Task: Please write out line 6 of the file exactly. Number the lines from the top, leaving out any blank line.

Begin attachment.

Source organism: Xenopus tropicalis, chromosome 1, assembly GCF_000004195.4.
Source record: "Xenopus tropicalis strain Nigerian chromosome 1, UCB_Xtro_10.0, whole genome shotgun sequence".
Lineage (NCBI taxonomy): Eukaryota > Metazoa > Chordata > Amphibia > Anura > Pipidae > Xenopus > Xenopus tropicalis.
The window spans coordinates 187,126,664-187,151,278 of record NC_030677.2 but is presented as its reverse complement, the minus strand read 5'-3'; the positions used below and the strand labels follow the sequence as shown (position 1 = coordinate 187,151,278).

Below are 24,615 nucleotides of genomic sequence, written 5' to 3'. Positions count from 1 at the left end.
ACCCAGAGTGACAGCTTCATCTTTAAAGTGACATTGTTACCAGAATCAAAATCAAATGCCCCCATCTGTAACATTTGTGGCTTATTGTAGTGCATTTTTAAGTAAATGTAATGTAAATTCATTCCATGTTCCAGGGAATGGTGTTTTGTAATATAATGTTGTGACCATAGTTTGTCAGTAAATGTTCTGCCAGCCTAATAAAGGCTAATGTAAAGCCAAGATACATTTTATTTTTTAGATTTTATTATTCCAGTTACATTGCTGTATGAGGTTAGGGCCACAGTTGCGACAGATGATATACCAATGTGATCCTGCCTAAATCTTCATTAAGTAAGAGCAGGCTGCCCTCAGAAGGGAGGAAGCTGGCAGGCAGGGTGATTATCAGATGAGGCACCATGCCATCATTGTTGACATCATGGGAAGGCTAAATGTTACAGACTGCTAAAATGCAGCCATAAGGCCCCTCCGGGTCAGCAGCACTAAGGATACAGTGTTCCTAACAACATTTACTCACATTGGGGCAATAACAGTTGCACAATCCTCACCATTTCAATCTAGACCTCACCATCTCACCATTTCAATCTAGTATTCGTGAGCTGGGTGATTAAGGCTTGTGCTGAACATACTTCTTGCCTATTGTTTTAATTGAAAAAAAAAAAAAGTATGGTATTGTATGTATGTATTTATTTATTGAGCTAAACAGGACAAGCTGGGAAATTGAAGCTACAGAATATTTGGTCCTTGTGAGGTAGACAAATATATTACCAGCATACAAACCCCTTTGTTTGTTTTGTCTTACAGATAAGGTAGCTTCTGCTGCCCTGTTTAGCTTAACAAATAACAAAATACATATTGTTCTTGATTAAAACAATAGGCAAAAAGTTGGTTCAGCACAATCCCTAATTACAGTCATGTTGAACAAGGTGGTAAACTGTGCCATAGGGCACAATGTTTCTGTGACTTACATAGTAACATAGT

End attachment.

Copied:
ACCCAGAGTGACAGCTTCATCTTTAAAGTGACATTGTTACCAGAATCAAAATCAAATGCCCCCATCTGTAACATTTGTGGCTTATTGTAGTGCATTTTTAAGTAAATGTAATGTAAATTCATTCCATGTTCCAGGGAATGGTGTTTTGTAATATAATGTTGTGACCATAGTTTGTCAGTAAATGTTCTGCCAGCCTAATAAAGGCTAATGTAAAGCCAAGATACATTTTATTTTTTAGATTTTATTATTCCAGTTACATTGCTGTATGAGGTTAGGGCCACAGTTGCGACAGATGATATACCAATGTGATCCTGCCTAAATCTTCATTAAGTAAGAGCAGGCTGCCCTCAGAAGGGAGGAAGCTGGCAGGCAGGGTGATTATCAGATGAGGCACCATGCCATCATTGTTGACATCATGGGAAGGCTAAATGTTACAGACTGCTAAAATGCAGCCATAAGGCCCCTCCGGGTCAGCAGCACTAAGGATACAGTGTTCCTAACAACATTTACTCACATTGGGGCAATAACAGTTGCACAATCCTCACCATTTCAATCTAGACCTCACCATCTCACCATTTCAATCTAGTATTCGTGAGCTGGGTGATTAAGGCTTGTGCTGAACATACTTCTTGCCTATTGTTTTAATTGAAAAAAAAAAAAAGTATGGTATTGTATGTATGTATTTATTTATTGAGCTAAACAGGACAAGCTGGGAAATTGAAGCTACAGAATATTTGGTCCTTGTGAGGTAGACAAATATATTACCAGCATACAAACCCCTTTGTTTGTTTTGTCTTACAGATAAGGTAGCTTCTGCTGCCCTGTTTAGCTTAACAAATAACAAAATACATATTGTTCTTGATTAAAACAATAGGCAAAAAGTTGGTTCAGCACAATCCCTAATTACAGTCATGTTGAACAAGGTGGTAAACTGTGCCATAGGGCACAATGTTTCTGTGACTTACATAGTAACATAGT